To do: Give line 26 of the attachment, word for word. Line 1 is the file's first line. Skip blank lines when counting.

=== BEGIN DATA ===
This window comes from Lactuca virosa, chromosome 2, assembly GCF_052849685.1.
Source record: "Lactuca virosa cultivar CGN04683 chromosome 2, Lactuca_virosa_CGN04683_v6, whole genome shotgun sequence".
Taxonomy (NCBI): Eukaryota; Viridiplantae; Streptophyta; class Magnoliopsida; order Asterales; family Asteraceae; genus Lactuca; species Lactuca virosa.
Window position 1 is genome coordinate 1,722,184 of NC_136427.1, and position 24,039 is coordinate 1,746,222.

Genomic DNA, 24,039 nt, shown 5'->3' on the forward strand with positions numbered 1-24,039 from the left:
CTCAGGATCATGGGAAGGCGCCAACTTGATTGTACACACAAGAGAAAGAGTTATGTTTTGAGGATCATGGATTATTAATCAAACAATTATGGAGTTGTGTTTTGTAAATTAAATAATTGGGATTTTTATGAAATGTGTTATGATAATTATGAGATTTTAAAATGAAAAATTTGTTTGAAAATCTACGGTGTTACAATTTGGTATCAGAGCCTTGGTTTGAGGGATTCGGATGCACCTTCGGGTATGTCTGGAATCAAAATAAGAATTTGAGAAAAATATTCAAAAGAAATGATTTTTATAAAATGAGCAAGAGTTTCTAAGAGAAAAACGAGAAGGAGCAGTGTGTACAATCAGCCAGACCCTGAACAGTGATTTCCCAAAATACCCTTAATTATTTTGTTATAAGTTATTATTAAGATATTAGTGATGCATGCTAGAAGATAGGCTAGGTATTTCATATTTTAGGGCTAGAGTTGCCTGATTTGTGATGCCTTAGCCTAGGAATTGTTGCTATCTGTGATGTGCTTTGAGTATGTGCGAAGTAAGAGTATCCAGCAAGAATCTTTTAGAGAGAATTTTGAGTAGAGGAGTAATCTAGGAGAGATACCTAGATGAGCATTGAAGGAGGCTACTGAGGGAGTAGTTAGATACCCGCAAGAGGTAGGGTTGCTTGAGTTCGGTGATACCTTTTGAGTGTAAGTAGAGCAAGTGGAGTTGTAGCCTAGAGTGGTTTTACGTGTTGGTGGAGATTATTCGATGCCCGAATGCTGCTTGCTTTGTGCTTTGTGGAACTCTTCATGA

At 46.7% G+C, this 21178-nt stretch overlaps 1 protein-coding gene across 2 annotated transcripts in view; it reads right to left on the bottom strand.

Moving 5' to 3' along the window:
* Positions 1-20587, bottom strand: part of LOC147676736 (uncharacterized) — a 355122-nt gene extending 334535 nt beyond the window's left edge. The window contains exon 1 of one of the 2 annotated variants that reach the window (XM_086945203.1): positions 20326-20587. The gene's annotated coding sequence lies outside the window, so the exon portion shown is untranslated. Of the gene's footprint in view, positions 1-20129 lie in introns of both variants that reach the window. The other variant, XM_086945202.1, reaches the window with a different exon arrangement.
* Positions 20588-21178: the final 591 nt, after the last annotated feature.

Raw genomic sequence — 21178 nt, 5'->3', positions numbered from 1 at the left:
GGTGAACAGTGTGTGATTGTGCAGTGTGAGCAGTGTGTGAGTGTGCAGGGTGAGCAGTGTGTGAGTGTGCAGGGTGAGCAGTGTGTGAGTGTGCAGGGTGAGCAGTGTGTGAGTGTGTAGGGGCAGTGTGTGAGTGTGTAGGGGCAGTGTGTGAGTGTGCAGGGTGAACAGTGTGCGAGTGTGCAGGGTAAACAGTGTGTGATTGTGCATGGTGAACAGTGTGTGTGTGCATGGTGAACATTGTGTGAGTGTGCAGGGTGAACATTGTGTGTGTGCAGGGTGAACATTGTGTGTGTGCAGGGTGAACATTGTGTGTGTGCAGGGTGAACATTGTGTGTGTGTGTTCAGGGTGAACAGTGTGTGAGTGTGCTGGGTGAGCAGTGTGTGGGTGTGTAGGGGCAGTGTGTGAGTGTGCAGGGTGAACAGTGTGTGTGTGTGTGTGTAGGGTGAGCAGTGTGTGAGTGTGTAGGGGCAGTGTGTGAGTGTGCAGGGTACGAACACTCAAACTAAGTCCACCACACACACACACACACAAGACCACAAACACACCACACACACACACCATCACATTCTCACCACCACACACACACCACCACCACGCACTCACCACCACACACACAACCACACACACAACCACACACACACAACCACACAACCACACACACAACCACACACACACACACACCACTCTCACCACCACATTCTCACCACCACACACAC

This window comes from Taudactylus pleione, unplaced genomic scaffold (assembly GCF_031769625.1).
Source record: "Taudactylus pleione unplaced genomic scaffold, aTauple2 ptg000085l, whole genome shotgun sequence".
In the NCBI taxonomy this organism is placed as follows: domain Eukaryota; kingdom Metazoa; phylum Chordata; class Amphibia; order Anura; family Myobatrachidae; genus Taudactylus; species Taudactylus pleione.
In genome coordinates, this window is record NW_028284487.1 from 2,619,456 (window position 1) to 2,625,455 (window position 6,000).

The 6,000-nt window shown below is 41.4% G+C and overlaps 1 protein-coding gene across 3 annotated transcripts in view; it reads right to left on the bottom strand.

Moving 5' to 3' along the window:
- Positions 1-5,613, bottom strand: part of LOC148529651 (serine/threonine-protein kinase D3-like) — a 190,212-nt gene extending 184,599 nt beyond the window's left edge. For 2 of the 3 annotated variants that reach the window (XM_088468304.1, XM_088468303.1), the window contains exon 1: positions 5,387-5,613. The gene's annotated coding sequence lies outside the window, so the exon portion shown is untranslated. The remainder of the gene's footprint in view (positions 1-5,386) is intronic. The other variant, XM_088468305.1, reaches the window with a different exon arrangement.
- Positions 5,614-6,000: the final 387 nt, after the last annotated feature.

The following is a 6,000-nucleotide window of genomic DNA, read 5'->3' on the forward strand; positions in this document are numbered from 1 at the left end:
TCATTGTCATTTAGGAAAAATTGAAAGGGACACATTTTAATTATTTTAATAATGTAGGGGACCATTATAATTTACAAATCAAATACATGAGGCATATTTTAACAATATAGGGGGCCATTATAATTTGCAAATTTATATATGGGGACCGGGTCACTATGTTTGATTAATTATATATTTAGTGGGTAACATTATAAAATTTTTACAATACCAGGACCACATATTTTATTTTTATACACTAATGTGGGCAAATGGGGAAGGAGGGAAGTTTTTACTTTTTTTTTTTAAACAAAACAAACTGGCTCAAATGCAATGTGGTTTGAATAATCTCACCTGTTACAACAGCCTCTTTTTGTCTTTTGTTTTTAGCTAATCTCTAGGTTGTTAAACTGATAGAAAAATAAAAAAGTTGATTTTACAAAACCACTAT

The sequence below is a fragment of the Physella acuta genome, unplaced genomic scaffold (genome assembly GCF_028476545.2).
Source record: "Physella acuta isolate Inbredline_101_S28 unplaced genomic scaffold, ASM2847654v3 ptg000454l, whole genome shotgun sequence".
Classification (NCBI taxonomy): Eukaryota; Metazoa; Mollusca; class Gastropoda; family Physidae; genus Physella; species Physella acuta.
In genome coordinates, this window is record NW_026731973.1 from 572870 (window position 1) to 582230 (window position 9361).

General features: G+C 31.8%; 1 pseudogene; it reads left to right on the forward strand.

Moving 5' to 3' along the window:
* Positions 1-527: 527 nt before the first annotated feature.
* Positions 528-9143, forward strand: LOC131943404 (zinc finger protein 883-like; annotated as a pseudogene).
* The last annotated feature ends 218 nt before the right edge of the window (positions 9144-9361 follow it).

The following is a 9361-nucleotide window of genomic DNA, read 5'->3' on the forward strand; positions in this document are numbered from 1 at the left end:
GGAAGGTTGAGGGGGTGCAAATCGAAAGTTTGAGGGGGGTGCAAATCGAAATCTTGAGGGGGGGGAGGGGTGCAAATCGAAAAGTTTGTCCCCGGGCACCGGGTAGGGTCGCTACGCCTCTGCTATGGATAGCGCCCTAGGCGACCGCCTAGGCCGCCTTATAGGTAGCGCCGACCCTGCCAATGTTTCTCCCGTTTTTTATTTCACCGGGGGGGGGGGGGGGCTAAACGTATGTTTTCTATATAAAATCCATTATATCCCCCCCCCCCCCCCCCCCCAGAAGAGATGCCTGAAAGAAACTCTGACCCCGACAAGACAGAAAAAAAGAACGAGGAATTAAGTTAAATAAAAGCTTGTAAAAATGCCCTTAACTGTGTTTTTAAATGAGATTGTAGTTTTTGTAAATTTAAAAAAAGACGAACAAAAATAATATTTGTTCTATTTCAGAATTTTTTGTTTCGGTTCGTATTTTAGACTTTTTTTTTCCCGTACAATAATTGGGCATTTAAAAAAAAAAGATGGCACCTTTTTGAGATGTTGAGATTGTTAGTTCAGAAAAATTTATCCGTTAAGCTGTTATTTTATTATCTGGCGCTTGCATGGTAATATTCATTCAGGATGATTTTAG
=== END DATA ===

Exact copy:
In genome coordinates, this window is record NW_026731973.1 from 572870 (window position 1) to 582230 (window position 9361).